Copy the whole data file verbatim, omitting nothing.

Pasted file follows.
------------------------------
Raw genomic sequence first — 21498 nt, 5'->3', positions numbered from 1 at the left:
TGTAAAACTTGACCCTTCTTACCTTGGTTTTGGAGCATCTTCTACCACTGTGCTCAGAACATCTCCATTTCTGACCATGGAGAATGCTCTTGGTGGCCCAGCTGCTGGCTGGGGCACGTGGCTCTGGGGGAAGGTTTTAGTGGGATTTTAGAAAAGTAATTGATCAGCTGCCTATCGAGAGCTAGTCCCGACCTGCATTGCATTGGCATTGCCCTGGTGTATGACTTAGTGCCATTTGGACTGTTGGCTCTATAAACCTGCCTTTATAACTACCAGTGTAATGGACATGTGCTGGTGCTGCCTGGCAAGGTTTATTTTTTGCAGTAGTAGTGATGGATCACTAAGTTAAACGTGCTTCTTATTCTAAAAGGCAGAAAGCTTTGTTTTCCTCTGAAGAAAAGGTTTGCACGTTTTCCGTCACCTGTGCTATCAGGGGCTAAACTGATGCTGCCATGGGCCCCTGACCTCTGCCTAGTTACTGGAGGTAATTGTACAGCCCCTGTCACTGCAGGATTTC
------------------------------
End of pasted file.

Raw genomic sequence first — 21498 nt, 5'->3', positions numbered from 1 at the left:
TGTAAAACTTGACCCTTCTTACCTTGGTTTTGGAGCATCTTCTACCACTGTGCTCAGAACATCTCCATTTCTGACCATGGAGAATGCTCTTGGTGGCCCAGCTGCTGGCTGGGGCACGTGGCTCTGGGGGAAGGTTTTAGTGGGATTTTAGAAAAGTAATTGATCAGCTGCCTATCGAGAGCTAGTCCCGACCTGCATTGCATTGGCATTGCCCTGGTGTATGACTTAGTGCCATTTGGACTGTTGGCTCTATAAACCTGCCTTTATAACTACCAGTGTAATGGACATGTGCTGGTGCTGCCTGGCAAGGTTTATTTTTTGCAGTAGTAGTGATGGATCACTAAGTTAAACGTGCTTCTTATTCTAAAAGGCAGAAAGCTTTGTTTTCCTCTGAAGAAAAGGTTTGCACGTTTTCCGTCACCTGTGCTATCAGGGGCTAAACTGATGCTGCCATGGGCCCCTGACCTCTGCCTAGTTACTGGAGGTAATTGTACAGCCCCTGTCACTGCAGGATTTC